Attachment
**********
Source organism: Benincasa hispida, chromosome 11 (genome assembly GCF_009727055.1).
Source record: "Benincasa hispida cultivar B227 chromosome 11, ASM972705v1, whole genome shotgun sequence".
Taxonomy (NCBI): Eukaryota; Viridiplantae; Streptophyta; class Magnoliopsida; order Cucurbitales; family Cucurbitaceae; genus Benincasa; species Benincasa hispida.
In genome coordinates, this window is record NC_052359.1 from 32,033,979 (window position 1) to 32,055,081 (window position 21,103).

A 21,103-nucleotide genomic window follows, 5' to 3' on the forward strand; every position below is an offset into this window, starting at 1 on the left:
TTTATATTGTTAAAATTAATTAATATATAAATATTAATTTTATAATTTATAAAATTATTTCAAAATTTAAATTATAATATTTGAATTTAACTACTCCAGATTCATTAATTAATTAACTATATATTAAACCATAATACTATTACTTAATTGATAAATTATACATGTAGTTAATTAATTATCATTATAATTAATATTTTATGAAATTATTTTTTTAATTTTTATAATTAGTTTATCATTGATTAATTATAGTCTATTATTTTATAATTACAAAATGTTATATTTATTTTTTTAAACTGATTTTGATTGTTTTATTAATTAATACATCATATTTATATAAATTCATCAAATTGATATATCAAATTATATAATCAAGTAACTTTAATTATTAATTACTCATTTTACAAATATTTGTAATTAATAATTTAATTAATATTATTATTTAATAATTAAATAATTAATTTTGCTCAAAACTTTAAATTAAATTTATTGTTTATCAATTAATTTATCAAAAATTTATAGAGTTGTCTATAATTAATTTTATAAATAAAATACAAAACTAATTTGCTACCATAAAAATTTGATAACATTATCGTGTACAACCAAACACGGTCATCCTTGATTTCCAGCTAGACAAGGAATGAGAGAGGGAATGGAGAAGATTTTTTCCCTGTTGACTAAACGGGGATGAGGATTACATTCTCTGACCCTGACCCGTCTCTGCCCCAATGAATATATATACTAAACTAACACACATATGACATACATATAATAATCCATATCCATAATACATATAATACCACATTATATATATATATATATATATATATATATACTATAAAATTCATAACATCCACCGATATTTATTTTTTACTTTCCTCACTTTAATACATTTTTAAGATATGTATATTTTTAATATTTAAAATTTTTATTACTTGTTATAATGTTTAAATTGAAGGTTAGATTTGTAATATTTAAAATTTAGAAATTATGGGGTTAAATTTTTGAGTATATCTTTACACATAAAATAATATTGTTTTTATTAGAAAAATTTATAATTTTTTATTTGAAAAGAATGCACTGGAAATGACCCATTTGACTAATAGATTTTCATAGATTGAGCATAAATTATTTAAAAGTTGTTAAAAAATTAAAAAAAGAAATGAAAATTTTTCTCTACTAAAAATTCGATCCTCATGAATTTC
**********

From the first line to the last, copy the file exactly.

Source organism: Benincasa hispida, chromosome 11 (genome assembly GCF_009727055.1).
Source record: "Benincasa hispida cultivar B227 chromosome 11, ASM972705v1, whole genome shotgun sequence".
Taxonomy (NCBI): Eukaryota; Viridiplantae; Streptophyta; class Magnoliopsida; order Cucurbitales; family Cucurbitaceae; genus Benincasa; species Benincasa hispida.
In genome coordinates, this window is record NC_052359.1 from 32,033,979 (window position 1) to 32,055,081 (window position 21,103).

A 21,103-nucleotide genomic window follows, 5' to 3' on the forward strand; every position below is an offset into this window, starting at 1 on the left:
TTTATATTGTTAAAATTAATTAATATATAAATATTAATTTTATAATTTATAAAATTATTTCAAAATTTAAATTATAATATTTGAATTTAACTACTCCAGATTCATTAATTAATTAACTATATATTAAACCATAATACTATTACTTAATTGATAAATTATACATGTAGTTAATTAATTATCATTATAATTAATATTTTATGAAATTATTTTTTTAATTTTTATAATTAGTTTATCATTGATTAATTATAGTCTATTATTTTATAATTACAAAATGTTATATTTATTTTTTTAAACTGATTTTGATTGTTTTATTAATTAATACATCATATTTATATAAATTCATCAAATTGATATATCAAATTATATAATCAAGTAACTTTAATTATTAATTACTCATTTTACAAATATTTGTAATTAATAATTTAATTAATATTATTATTTAATAATTAAATAATTAATTTTGCTCAAAACTTTAAATTAAATTTATTGTTTATCAATTAATTTATCAAAAATTTATAGAGTTGTCTATAATTAATTTTATAAATAAAATACAAAACTAATTTGCTACCATAAAAATTTGATAACATTATCGTGTACAACCAAACACGGTCATCCTTGATTTCCAGCTAGACAAGGAATGAGAGAGGGAATGGAGAAGATTTTTTCCCTGTTGACTAAACGGGGATGAGGATTACATTCTCTGACCCTGACCCGTCTCTGCCCCAATGAATATATATACTAAACTAACACACATATGACATACATATAATAATCCATATCCATAATACATATAATACCACATTATATATATATATATATATATATATATATACTATAAAATTCATAACATCCACCGATATTTATTTTTTACTTTCCTCACTTTAATACATTTTTAAGATATGTATATTTTTAATATTTAAAATTTTTATTACTTGTTATAATGTTTAAATTGAAGGTTAGATTTGTAATATTTAAAATTTAGAAATTATGGGGTTAAATTTTTGAGTATATCTTTACACATAAAATAATATTGTTTTTATTAGAAAAATTTATAATTTTTTATTTGAAAAGAATGCACTGGAAATGACCCATTTGACTAATAGATTTTCATAGATTGAGCATAAATTATTTAAAAGTTGTTAAAAAATTAAAAAAAGAAATGAAAATTTTTCTCTACTAAAAATTCGATCCTCATGAATTTC